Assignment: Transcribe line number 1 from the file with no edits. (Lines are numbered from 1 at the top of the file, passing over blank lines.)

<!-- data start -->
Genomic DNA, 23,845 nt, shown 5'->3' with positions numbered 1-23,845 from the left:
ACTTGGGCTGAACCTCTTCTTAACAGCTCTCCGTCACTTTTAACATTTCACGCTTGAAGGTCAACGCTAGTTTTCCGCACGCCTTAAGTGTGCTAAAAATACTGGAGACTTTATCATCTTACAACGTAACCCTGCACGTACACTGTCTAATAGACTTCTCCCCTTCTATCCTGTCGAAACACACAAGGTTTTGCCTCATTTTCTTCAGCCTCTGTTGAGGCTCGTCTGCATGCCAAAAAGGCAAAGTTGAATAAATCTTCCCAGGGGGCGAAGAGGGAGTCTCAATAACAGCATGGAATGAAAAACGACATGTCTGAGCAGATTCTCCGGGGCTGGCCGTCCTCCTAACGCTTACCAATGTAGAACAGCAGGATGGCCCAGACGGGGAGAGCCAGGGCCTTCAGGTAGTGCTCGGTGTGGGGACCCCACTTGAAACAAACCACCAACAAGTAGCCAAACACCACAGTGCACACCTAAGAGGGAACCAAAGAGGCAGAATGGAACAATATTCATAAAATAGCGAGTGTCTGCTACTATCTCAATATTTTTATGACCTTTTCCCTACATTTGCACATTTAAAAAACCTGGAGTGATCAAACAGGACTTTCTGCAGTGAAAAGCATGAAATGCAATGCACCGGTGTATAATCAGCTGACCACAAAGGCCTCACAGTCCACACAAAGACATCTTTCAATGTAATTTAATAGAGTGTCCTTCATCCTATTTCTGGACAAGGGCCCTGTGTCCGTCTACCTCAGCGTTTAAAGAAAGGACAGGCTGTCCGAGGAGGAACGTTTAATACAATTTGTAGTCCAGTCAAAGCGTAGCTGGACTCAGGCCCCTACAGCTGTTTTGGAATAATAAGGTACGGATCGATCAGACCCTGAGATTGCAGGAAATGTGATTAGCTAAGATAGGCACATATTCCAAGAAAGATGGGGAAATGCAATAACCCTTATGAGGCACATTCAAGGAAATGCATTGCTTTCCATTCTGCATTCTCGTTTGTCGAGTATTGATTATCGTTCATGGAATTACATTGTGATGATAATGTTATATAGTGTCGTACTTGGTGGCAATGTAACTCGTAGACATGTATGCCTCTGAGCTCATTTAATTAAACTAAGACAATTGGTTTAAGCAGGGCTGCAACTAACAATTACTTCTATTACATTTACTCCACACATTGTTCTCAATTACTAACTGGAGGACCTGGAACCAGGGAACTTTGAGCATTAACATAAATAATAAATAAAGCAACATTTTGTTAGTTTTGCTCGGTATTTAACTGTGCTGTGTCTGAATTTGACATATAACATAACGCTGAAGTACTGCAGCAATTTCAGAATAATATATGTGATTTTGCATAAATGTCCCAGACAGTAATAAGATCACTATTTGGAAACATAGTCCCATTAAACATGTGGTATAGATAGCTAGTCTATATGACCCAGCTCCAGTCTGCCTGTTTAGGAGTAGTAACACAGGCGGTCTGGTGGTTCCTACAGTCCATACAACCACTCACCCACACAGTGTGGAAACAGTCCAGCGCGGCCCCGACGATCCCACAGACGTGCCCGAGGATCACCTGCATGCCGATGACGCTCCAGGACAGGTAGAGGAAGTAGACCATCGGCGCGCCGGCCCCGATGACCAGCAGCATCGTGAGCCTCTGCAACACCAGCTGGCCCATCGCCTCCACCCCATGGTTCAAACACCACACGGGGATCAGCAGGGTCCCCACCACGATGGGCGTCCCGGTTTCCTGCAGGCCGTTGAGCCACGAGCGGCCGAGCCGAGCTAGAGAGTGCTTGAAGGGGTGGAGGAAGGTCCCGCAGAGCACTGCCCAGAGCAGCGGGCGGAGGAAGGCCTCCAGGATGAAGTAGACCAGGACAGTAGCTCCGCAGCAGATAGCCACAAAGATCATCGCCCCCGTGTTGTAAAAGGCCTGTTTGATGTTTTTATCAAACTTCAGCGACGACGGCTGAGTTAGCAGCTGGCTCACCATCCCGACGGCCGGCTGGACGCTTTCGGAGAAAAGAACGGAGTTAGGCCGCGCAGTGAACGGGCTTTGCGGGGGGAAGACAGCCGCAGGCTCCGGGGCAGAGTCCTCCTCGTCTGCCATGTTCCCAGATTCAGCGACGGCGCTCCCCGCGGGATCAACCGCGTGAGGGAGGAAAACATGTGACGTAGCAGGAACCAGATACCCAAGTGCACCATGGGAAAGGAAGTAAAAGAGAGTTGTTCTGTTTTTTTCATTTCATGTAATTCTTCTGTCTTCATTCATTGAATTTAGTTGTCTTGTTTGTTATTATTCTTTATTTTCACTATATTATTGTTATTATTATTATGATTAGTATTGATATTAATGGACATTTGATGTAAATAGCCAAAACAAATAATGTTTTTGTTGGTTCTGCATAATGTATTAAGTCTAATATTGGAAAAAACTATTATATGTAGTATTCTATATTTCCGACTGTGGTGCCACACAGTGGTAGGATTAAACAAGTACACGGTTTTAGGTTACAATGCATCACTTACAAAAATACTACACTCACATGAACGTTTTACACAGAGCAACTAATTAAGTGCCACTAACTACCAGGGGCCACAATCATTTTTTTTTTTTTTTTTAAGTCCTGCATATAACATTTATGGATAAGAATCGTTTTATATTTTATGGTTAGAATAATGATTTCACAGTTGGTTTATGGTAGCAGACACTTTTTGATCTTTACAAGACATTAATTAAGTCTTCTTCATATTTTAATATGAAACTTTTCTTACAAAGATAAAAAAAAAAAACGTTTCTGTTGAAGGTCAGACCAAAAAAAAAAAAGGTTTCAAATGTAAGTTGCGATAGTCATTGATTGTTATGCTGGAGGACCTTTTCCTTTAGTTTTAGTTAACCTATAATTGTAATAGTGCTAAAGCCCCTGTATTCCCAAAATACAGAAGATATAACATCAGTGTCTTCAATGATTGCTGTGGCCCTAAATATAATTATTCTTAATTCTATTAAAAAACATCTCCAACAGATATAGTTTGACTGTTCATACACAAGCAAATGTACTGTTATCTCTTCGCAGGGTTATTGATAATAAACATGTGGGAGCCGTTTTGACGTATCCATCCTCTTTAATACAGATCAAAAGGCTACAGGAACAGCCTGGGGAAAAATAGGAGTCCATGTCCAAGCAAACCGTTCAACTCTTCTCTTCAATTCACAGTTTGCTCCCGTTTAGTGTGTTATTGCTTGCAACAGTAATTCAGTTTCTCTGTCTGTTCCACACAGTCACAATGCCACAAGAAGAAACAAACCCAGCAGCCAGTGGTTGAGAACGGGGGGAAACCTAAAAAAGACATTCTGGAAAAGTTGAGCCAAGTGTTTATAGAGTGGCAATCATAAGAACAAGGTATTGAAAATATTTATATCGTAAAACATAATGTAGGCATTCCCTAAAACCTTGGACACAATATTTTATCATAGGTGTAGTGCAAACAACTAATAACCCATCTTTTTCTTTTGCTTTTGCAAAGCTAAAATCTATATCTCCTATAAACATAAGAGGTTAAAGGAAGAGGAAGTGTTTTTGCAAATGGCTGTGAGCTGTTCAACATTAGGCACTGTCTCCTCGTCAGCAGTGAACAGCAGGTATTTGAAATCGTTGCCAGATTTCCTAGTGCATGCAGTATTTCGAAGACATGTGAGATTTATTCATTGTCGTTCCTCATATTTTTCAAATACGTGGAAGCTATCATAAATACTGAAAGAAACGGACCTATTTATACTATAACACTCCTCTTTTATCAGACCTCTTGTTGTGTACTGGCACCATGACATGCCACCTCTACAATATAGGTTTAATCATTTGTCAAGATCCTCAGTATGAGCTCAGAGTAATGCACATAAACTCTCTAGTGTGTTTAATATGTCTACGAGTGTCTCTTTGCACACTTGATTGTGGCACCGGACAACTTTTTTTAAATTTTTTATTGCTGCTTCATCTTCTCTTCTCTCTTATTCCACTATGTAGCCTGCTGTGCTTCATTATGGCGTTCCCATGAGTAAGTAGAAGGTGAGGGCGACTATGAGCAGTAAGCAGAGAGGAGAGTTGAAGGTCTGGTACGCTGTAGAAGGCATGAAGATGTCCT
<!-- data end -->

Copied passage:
Genomic DNA, 23,845 nt, shown 5'->3' with positions numbered 1-23,845 from the left: